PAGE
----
Wellman: One of the most important things is to pick the right career. Sales and marketing may be a bigger challenge because those fields need people who are more socially adept, but mathematicians and engineers need a gift for logic and reason. Just help them pick a field that is better suited for people on the spectrum.

Is there a list of "disability-friendly" employers?

Ketts: Usually agencies like mine develop those regionally. It's all about relationships and supportive employers. There are some that are large national chains and some are mom and pop operations. We try to focus on finding a job for each person based on what they would like to do rather than trying to fit people into certain jobs/employers.

As a person with autism, would it be safe to tell employers during the interview that you have autism?

Wellman: I would wait to tell your employer. Every employee is unique and has strengths and weaknesses. During the interview process, focus on your strengths and what it is you can offer your employer. Once you land that job, build up trust with your manager, and then if you feel comfortable with sharing that you have autism, do so, but be prepared to help them understand what it means to have autism, including the opportunities.

I have Asperger's and I'm just like you

It's hard enough to get a job, and Asperger's does sometimes get in the way. Any advice on how to get jobs?

Wellman: There is no question that finding a job can be a challenge for any of us. For those with Asperger's, my advice is that a little interview coaching can go a long way. One of the key things employers look for is someone that is a cultural fit to the company and team. It's a hard process for everyone involved in the interviewing process. An interview coach can help with how to answer questions and present the best you that you can be. Check with your local university or community college: Schools often host interviewing workshops for the public, and you don't need to be a student or a graduate.

What can parents of those on the spectrum do to help prep their children for the workplace?

Ketts: It is important for parents to realize that autism does not make it impossible to work, by any means. It may mean that someone will need a specific environment that fits their needs. It is also important for everyone to realize that employers (as well as the general public) will eventually expect someone with any disability to be able to function in the world. I think it is very natural for parents to want to protect or shield their child from anything unpleasant or uncomfortable, but it will be something that will happen eventually. Having expectations of responsibility, chores, school work, etc. is important for any child to transition from school to work.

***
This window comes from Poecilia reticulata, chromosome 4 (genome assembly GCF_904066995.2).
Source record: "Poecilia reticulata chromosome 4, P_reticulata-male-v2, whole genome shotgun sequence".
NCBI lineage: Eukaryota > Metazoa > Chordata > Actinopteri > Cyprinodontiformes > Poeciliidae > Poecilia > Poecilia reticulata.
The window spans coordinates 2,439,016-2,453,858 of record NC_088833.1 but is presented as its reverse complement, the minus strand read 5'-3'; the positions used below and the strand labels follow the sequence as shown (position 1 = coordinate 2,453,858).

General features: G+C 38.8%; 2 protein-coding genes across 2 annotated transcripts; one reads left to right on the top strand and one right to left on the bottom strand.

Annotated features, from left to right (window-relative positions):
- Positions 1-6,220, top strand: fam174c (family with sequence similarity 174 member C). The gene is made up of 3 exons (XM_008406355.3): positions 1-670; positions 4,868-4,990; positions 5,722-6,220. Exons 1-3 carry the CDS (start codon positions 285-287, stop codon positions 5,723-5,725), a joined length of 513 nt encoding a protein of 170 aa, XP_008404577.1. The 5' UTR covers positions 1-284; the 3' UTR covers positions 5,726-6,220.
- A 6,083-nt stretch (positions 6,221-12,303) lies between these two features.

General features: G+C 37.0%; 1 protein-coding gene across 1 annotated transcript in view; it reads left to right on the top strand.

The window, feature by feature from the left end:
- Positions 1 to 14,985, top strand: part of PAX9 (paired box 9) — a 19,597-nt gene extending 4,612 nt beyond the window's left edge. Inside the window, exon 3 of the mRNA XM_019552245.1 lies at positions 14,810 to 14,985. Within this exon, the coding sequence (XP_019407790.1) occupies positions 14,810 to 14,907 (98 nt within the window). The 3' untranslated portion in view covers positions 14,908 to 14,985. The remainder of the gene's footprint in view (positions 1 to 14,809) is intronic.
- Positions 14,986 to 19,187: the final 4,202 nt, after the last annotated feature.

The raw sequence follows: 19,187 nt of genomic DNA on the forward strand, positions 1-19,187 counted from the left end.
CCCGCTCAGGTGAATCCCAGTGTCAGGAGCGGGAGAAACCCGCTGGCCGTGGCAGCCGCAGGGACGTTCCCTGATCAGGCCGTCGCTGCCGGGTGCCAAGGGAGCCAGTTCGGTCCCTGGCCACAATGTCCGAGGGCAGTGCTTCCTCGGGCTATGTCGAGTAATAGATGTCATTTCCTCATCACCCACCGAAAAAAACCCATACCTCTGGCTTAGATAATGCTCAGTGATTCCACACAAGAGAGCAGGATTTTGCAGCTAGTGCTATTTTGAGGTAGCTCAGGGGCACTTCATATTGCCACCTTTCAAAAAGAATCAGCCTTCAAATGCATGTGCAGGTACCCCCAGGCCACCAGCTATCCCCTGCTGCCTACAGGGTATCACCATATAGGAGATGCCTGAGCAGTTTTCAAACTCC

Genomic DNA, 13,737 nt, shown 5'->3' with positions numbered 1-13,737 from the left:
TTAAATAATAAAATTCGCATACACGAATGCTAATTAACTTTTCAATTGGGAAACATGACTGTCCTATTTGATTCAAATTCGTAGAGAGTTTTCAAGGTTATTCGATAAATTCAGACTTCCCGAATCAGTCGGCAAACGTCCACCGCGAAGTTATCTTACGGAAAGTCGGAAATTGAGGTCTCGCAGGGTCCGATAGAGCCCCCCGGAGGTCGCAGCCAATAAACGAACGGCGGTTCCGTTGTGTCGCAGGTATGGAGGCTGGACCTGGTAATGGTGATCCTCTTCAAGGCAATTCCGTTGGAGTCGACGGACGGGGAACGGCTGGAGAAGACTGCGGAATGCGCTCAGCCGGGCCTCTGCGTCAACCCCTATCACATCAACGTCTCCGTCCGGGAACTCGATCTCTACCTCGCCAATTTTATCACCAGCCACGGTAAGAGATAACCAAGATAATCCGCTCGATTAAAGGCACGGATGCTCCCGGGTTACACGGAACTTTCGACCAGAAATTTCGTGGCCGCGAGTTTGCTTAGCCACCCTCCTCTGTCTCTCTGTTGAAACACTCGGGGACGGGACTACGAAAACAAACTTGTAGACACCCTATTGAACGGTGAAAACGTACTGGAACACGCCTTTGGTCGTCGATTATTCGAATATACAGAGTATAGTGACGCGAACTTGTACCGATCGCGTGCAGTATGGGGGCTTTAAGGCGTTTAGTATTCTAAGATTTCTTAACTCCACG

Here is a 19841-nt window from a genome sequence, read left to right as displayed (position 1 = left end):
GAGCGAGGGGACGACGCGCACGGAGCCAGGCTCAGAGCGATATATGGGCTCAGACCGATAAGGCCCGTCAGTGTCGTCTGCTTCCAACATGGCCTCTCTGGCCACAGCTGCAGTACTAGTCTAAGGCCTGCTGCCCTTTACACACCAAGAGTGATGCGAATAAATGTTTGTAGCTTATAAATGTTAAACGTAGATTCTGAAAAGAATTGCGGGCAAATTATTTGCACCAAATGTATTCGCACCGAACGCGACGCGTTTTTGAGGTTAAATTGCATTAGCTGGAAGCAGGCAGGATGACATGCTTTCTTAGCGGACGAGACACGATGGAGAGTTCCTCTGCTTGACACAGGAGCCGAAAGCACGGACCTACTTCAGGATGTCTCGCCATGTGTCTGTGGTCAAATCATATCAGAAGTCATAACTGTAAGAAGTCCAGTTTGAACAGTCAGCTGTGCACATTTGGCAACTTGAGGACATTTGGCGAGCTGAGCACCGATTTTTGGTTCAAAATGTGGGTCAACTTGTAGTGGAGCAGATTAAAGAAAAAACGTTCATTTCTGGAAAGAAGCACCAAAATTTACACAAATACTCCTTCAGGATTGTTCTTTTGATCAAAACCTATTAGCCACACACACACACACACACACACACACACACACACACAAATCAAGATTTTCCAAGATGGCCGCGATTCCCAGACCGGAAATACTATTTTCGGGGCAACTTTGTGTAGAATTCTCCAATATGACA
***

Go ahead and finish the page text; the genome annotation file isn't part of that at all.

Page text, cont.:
Wellman: One of the most important things is to help your child pick the right career. Spend time exploring different careers. Mathematics, computer science, graphic design are all great options for people on the spectrum. My brother always says I need to get my son into the best business school I can because of how he loves to organize things.

Growing up autistic

Have you found it important to speak out publicly on workplace issues?

Wellman: Yes, I feel that it has been very important to speak up. People can make harsh and often incorrect judgments about those on the autistic spectrum. If we, who understand the challenges of those living on the spectrum, don't speak up now, then the day may come where we wish we had, but can't.

Ketts: I find it's important to show success stories about people on the autism spectrum going to work and successfully keeping a job. If nothing else, it gives people hope.